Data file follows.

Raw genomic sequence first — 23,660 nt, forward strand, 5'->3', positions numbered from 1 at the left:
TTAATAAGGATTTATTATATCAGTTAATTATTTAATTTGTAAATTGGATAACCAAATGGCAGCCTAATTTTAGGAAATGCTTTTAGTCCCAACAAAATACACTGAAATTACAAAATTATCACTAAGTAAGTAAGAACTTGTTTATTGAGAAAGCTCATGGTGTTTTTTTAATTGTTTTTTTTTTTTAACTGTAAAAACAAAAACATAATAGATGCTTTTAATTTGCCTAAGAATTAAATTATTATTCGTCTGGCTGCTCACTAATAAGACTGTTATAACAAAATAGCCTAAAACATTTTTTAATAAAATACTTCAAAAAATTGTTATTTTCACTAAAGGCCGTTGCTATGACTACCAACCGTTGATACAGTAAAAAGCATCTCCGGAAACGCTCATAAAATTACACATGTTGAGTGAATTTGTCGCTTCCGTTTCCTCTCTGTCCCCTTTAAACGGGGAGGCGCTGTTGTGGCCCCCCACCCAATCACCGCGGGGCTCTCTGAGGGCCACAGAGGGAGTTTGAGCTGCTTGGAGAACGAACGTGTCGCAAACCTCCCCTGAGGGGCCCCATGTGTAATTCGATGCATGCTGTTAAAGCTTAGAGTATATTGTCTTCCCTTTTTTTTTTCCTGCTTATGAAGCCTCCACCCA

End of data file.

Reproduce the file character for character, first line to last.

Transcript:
Raw genomic sequence first — 23,660 nt, forward strand, 5'->3', positions numbered from 1 at the left:
TTAATAAGGATTTATTATATCAGTTAATTATTTAATTTGTAAATTGGATAACCAAATGGCAGCCTAATTTTAGGAAATGCTTTTAGTCCCAACAAAATACACTGAAATTACAAAATTATCACTAAGTAAGTAAGAACTTGTTTATTGAGAAAGCTCATGGTGTTTTTTTAATTGTTTTTTTTTTTTAACTGTAAAAACAAAAACATAATAGATGCTTTTAATTTGCCTAAGAATTAAATTATTATTCGTCTGGCTGCTCACTAATAAGACTGTTATAACAAAATAGCCTAAAACATTTTTTAATAAAATACTTCAAAAAATTGTTATTTTCACTAAAGGCCGTTGCTATGACTACCAACCGTTGATACAGTAAAAAGCATCTCCGGAAACGCTCATAAAATTACACATGTTGAGTGAATTTGTCGCTTCCGTTTCCTCTCTGTCCCCTTTAAACGGGGAGGCGCTGTTGTGGCCCCCCACCCAATCACCGCGGGGCTCTCTGAGGGCCACAGAGGGAGTTTGAGCTGCTTGGAGAACGAACGTGTCGCAAACCTCCCCTGAGGGGCCCCATGTGTAATTCGATGCATGCTGTTAAAGCTTAGAGTATATTGTCTTCCCTTTTTTTTTTCCTGCTTATGAAGCCTCCACCCA